ASAP Connections

Local Food. Strong Farms. Healthy Communities

Improving Access at NC Farmers Markets – NC Food Desert Committee Presentation

 
Image


 

By Charlie Jackson

I was invited by the North Carolina House Committee on Food Desert Zones to come to Raleigh and give them a presentation on increasing access at NC farmers markets by low income communities. I made my presentation to the committee on February  24, 2014. This is approximately what I said based on my speaker notes.

The recommendations at the end were all in my presentation and the slides (sans notes) can be viewed at the Committee website.

Farmers Markets in NC: Opportunities and Barriers

I am Charlie Jackson, a founder and Executive Director of ASAP, the Appalachian Sustainable Agriculture Project. ASAP is a nonprofit organization headquartered in Asheville but working throughout the state and country.  ASAP’s mission is to help local farms thrive, link farmers to markets and supporters, and build healthy communities through connections to local food. We work to accomplish our mission through a range of activities and initiatives designed to build regional capacity, drive demand for local food, and make connections across the food system.

Our vision is of strong farms, thriving local food economies, and healthy communities where farming is valued as central to our heritage and our future.

North Carolina’s Markets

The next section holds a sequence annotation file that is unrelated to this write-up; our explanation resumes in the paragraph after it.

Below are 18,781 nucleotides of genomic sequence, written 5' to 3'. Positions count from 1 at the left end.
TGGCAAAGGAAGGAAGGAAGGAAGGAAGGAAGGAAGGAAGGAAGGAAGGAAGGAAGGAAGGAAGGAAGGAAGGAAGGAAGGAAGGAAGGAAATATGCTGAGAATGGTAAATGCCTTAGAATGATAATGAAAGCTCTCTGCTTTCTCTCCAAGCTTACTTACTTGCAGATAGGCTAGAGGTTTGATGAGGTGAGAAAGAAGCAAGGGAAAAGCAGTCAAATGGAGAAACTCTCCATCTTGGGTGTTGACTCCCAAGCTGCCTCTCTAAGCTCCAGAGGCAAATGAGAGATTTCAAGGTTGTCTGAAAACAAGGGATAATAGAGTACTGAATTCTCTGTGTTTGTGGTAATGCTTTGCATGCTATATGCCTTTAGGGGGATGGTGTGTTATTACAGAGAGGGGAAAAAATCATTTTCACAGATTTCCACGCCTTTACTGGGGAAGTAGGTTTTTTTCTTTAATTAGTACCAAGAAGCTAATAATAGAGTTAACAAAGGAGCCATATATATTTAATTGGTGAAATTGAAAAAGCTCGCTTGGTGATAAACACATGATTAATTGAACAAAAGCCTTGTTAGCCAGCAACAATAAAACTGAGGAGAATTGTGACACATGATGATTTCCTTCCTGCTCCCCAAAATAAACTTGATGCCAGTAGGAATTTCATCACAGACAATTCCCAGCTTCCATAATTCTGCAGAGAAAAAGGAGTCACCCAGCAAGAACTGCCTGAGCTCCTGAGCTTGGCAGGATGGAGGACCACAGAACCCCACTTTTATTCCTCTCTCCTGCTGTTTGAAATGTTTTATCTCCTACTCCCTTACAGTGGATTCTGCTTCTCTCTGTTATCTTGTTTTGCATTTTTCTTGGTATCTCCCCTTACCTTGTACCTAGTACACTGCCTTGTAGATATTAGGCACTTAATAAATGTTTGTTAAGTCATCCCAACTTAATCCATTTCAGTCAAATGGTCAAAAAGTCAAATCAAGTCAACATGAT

Thank you for inviting me to speak to this committee on this important topic. I have been asked to talk to you today about independent farmers markets in North Carolina, specifically on what it takes to start and run a market, and that this committee is particularly interested in any regulatory barriers to opening and running a farmers market with concrete recommendations on how to address those barriers. I have also been asked to provide specific policy recommendations on how to increase access to healthy food to low income communities and how to connect low income communities to farmers markets.

In North Carolina there are both opportunities and barriers for farmers markets as well as opportunities and barriers for connecting low-income shoppers to the markets.

Let me first say that North Carolina should be proud that we have innovative farmers creating new market opportunities through farmers markets, reducing the distance between themselves and what they grow to the people who eat their food. We should also be proud and encouraged that so many North Carolinians are seeking out connections to the farmers who grow their food, and want to support their local economies and local communities. North Carolina is a recognized national leader, ranking 10th in the nation for total number of farmers markets in the US.

According to the USDA, there are 231 farmers markets in communities across the state. 92 of North Carolina’s 100 counties contain at least one farmers market. Buncombe, the county where my organization is located, and Mecklenburg County contain the most markets with 14 each, followed closely by Wake with 13.

80% of  North Carolina’s markets operate seasonally and the markets average 20-30 vendors and an estimated 90% of markets hosting around  600 customers per market day.